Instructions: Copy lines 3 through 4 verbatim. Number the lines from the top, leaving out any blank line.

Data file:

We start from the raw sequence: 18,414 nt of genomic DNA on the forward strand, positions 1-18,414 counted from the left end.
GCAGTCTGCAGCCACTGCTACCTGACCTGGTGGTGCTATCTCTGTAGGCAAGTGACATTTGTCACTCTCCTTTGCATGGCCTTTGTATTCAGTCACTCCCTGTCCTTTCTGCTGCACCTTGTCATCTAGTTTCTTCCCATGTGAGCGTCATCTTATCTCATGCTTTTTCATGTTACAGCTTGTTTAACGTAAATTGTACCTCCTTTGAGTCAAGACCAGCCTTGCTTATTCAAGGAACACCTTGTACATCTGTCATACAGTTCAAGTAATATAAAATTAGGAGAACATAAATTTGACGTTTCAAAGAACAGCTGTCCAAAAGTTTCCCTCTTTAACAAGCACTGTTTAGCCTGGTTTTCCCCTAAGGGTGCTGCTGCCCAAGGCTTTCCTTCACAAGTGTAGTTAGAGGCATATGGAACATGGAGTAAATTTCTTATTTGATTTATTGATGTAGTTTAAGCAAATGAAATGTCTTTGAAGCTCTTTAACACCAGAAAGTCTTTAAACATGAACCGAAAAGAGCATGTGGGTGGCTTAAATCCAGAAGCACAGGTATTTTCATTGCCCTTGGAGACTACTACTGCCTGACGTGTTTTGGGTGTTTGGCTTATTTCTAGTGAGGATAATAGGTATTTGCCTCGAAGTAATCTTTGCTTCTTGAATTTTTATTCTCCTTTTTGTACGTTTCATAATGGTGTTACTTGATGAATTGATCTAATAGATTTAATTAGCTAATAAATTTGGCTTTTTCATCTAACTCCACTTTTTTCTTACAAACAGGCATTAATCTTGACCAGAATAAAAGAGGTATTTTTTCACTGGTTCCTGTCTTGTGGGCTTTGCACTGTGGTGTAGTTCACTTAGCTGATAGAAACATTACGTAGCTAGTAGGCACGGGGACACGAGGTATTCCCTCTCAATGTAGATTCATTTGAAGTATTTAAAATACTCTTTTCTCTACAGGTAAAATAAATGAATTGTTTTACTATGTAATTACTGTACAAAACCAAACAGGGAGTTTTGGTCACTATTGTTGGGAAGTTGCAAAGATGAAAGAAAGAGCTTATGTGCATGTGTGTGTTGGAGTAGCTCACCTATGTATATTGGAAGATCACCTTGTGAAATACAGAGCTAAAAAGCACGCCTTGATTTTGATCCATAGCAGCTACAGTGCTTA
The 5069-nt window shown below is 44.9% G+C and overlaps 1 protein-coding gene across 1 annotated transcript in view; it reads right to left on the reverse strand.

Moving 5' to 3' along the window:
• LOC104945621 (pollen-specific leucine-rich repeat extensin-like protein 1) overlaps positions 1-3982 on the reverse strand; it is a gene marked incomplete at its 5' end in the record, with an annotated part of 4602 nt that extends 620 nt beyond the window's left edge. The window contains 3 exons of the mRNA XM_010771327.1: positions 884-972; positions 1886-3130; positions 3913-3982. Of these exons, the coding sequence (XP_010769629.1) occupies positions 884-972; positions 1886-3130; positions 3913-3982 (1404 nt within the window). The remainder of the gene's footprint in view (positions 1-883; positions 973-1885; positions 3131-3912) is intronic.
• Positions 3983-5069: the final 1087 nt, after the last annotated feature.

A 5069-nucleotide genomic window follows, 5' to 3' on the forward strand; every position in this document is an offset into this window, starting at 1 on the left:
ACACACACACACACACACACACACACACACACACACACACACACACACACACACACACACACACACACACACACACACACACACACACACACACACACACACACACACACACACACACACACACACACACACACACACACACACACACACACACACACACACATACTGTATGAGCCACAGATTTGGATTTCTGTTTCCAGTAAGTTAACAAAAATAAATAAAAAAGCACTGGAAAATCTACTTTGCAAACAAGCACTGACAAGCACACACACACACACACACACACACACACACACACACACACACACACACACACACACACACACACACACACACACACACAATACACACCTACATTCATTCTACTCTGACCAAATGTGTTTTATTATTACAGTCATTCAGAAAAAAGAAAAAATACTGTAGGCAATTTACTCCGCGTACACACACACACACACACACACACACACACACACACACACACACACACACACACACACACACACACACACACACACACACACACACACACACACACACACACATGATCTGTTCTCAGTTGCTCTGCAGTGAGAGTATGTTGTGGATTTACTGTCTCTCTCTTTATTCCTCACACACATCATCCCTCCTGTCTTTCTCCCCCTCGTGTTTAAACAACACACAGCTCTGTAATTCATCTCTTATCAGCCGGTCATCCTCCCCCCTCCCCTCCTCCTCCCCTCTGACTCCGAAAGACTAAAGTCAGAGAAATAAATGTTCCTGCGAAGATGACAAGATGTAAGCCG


The 5069-nt window shown below is 44.9% G+C and overlaps 1 protein-coding gene across 1 annotated transcript in view; it reads right to left on the reverse strand.

Moving 5' to 3' along the window: